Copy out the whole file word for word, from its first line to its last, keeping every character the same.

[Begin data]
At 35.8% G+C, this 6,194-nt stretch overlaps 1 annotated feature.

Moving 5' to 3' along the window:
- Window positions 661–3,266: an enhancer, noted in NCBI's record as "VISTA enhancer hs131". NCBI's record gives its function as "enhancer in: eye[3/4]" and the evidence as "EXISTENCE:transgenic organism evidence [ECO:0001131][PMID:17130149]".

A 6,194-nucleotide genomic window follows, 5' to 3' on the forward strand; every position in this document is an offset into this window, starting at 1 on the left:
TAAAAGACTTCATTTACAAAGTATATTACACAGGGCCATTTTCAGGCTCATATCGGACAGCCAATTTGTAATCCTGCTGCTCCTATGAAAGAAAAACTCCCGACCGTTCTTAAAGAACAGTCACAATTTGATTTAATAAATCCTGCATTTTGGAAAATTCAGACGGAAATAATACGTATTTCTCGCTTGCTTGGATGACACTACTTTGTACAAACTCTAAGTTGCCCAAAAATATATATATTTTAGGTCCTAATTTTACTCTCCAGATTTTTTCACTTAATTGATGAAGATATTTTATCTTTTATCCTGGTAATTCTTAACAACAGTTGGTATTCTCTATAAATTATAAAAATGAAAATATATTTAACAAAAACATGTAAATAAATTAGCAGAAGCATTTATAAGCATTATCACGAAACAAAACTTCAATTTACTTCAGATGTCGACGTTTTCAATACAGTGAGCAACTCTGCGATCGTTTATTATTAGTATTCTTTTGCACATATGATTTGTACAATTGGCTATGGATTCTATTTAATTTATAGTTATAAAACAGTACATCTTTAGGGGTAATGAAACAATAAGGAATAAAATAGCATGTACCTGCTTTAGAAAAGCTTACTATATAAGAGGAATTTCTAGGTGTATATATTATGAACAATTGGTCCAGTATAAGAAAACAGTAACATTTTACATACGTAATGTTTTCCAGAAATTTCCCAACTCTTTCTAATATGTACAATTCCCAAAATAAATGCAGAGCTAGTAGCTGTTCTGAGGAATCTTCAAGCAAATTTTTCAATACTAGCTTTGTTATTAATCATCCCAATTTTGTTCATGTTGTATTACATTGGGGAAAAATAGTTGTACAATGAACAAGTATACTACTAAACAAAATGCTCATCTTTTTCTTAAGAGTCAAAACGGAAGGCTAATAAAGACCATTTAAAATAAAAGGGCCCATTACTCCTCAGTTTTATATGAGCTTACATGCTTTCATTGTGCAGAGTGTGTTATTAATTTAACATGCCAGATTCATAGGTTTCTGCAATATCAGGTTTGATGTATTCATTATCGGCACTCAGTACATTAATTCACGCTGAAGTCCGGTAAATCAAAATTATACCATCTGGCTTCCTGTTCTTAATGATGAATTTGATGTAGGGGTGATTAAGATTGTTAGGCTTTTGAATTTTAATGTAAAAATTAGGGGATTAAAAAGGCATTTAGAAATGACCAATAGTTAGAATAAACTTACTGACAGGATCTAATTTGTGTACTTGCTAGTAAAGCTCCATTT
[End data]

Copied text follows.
At 35.8% G+C, this 6,194-nt stretch overlaps 1 annotated feature.

Moving 5' to 3' along the window:
- Window positions 661–3,266: an enhancer, noted in NCBI's record as "VISTA enhancer hs131". NCBI's record gives its function as "enhancer in: eye[3/4]" and the evidence as "EXISTENCE:transgenic organism evidence [ECO:0001131][PMID:17130149]".

A 6,194-nucleotide genomic window follows, 5' to 3' on the forward strand; every position in this document is an offset into this window, starting at 1 on the left:
TAAAAGACTTCATTTACAAAGTATATTACACAGGGCCATTTTCAGGCTCATATCGGACAGCCAATTTGTAATCCTGCTGCTCCTATGAAAGAAAAACTCCCGACCGTTCTTAAAGAACAGTCACAATTTGATTTAATAAATCCTGCATTTTGGAAAATTCAGACGGAAATAATACGTATTTCTCGCTTGCTTGGATGACACTACTTTGTACAAACTCTAAGTTGCCCAAAAATATATATATTTTAGGTCCTAATTTTACTCTCCAGATTTTTTCACTTAATTGATGAAGATATTTTATCTTTTATCCTGGTAATTCTTAACAACAGTTGGTATTCTCTATAAATTATAAAAATGAAAATATATTTAACAAAAACATGTAAATAAATTAGCAGAAGCATTTATAAGCATTATCACGAAACAAAACTTCAATTTACTTCAGATGTCGACGTTTTCAATACAGTGAGCAACTCTGCGATCGTTTATTATTAGTATTCTTTTGCACATATGATTTGTACAATTGGCTATGGATTCTATTTAATTTATAGTTATAAAACAGTACATCTTTAGGGGTAATGAAACAATAAGGAATAAAATAGCATGTACCTGCTTTAGAAAAGCTTACTATATAAGAGGAATTTCTAGGTGTATATATTATGAACAATTGGTCCAGTATAAGAAAACAGTAACATTTTACATACGTAATGTTTTCCAGAAATTTCCCAACTCTTTCTAATATGTACAATTCCCAAAATAAATGCAGAGCTAGTAGCTGTTCTGAGGAATCTTCAAGCAAATTTTTCAATACTAGCTTTGTTATTAATCATCCCAATTTTGTTCATGTTGTATTACATTGGGGAAAAATAGTTGTACAATGAACAAGTATACTACTAAACAAAATGCTCATCTTTTTCTTAAGAGTCAAAACGGAAGGCTAATAAAGACCATTTAAAATAAAAGGGCCCATTACTCCTCAGTTTTATATGAGCTTACATGCTTTCATTGTGCAGAGTGTGTTATTAATTTAACATGCCAGATTCATAGGTTTCTGCAATATCAGGTTTGATGTATTCATTATCGGCACTCAGTACATTAATTCACGCTGAAGTCCGGTAAATCAAAATTATACCATCTGGCTTCCTGTTCTTAATGATGAATTTGATGTAGGGGTGATTAAGATTGTTAGGCTTTTGAATTTTAATGTAAAAATTAGGGGATTAAAAAGGCATTTAGAAATGACCAATAGTTAGAATAAACTTACTGACAGGATCTAATTTGTGTACTTGCTAGTAAAGCTCCATTT